"The cost of water from the project far exceeds that of water from the Yellow River," Shen Dajun, a professor at Renmin University of China and an expert on water issues, told the Global Times on Friday, while acknowledging that the project will lift some of the pressure on water supply in northern China.
The actual cost for water from the central route of the project has reached 8-10 yuan ($1.31-$1.63) per cubic meter, according to an article by Qiu Baoxing, vice minister of housing and urban-rural development, in Water & Wastewater Engineering Magazine on February 19.
In comparison, the price of water from the Yellow River is less than 1 yuan per cubic meter, Shen noted.
"The project will help but it won't solve the problem, partly because water resources in the southern regions are not as plentiful as we thought," Lin said.
We want more
Lacking an immediate remedy for additional supply, provinces have been turning to a new mechanism called the "water rights transfer program," which allows them to take some of the water quota for agricultural use and put it toward industrial use instead.
In return, industrial water users pay the agricultural sector to help with development and promotion of water-saving techniques and building modern irrigation facilities.
Agriculture consumes 70 to 80 percent of the water allocated to each province, while industry consumes 10 to 20 percent and cities and residents use another 5 percent, according to Shen.
However, things are not that simple.
"Only a tiny portion of water allocated to the agricultural sector is actually consumed by crops. Most of the water will find its way back into the ecosystem, primarily as a recharge for underground water," Deng said.
The industrial sector, however, can literally consume water, whether it evaporates or is absorbed during the process, Deng noted.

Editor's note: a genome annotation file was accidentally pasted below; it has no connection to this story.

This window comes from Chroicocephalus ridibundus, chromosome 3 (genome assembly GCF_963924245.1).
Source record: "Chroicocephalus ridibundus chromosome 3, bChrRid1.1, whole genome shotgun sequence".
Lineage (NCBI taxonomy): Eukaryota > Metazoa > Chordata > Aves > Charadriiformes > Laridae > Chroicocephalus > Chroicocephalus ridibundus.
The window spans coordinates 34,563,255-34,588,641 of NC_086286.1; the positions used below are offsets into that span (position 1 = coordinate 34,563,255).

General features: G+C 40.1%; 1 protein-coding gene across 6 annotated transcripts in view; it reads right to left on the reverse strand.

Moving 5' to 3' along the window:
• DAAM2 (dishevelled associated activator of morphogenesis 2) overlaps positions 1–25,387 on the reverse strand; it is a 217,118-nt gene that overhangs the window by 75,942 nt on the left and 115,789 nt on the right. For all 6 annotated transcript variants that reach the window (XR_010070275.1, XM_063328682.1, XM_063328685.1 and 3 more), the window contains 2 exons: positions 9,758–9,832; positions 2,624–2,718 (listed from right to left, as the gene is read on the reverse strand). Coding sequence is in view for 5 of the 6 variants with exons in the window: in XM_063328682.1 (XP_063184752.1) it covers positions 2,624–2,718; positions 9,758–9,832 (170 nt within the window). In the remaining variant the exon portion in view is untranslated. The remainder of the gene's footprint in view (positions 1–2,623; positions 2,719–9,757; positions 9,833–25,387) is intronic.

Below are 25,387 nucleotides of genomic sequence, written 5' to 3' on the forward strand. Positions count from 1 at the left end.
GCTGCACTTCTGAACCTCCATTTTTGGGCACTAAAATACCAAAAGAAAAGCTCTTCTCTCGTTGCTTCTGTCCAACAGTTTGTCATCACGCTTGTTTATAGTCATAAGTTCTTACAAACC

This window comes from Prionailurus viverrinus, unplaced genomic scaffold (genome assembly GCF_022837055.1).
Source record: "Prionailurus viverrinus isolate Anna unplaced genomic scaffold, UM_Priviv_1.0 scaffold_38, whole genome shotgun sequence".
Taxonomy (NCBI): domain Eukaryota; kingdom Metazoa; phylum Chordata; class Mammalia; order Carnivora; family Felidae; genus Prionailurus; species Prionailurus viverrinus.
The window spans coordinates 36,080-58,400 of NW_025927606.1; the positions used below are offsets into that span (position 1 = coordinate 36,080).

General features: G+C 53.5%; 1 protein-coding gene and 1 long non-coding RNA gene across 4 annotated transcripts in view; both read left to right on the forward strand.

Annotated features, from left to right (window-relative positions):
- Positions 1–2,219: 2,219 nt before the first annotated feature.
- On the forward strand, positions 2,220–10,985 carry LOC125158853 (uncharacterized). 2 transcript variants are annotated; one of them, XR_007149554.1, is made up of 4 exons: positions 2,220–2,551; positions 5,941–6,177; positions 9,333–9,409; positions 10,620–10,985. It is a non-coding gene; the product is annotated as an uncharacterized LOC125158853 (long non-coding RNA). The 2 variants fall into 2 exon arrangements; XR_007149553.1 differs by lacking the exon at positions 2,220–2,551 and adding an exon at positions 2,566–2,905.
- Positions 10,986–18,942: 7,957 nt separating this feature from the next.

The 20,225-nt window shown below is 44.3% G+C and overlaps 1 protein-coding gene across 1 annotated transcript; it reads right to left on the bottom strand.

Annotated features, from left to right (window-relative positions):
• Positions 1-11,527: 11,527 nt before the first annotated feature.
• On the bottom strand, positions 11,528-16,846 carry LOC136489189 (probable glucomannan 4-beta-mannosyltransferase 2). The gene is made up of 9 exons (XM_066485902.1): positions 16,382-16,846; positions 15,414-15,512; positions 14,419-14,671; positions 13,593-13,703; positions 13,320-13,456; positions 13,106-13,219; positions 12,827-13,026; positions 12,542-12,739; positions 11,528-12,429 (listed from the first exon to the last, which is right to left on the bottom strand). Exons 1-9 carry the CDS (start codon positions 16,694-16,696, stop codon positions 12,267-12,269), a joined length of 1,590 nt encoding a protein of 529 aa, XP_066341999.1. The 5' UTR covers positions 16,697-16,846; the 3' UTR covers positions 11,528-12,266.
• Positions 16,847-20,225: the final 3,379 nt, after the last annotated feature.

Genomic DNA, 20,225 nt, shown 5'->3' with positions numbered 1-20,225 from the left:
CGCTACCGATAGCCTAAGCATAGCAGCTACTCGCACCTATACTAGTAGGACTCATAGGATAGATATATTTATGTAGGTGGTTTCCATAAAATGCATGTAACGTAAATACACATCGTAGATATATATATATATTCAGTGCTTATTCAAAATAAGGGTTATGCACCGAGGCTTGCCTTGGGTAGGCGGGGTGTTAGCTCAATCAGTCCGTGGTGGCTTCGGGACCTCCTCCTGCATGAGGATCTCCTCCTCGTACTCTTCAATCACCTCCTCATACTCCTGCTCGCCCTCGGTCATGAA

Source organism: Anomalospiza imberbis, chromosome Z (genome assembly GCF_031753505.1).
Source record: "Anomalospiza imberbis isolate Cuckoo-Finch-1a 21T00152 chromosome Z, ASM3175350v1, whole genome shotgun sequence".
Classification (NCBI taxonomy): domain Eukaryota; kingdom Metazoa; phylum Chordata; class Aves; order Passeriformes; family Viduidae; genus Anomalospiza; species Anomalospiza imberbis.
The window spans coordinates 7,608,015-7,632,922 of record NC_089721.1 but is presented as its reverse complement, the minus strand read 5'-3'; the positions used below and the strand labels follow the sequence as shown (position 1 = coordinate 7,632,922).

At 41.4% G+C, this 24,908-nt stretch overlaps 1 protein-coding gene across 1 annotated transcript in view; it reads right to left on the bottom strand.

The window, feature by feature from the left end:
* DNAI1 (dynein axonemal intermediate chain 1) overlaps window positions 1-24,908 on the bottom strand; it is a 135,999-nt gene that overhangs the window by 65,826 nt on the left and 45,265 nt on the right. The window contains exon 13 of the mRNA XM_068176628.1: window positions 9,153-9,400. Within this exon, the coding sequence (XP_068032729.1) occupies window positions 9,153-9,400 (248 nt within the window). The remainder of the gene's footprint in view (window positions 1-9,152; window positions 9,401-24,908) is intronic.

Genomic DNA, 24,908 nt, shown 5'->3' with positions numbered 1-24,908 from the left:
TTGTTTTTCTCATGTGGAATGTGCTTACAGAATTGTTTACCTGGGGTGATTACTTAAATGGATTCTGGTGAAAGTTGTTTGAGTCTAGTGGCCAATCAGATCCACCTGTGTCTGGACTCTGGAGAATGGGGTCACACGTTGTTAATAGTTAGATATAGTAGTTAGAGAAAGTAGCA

Shen also expressed doubts about the effectiveness of new water-saving technology.
"The traditional water-saving measures are all already in place. Irrigation methods have already been upgraded and all the industrial facilities are now designed with water-saving measures in line with modern-day practices," Shen said.
Any new water-saving technology will have to be revolutionary to have a significant effect, Shen said.
Lin said it was time to address the issue from the consumption side, rather than the supply side.
"In the past, we racked our brains to find ways to gain extra water supply for a newly constructed power plant," Lin said. "We should now rack our brains to invent more economical ways of using a given or even a decreasing water supply quota for our new power plant."
Meanwhile, the landscape is changing.
In Ningxia, where there are irrigation ditches dating back 2,000 years, testifying to the region's time-honored agricultural traditions, the area devoted to rice paddy fields has shrunk by one-fifth in the last 60 years. The area is now being used for wheat, which needs less water, CBN reported.
In Inner Mongolia's Hetao irrigation area, farmers have been gradually replacing the traditional crop of wheat with corn, which is less drought-sensitive.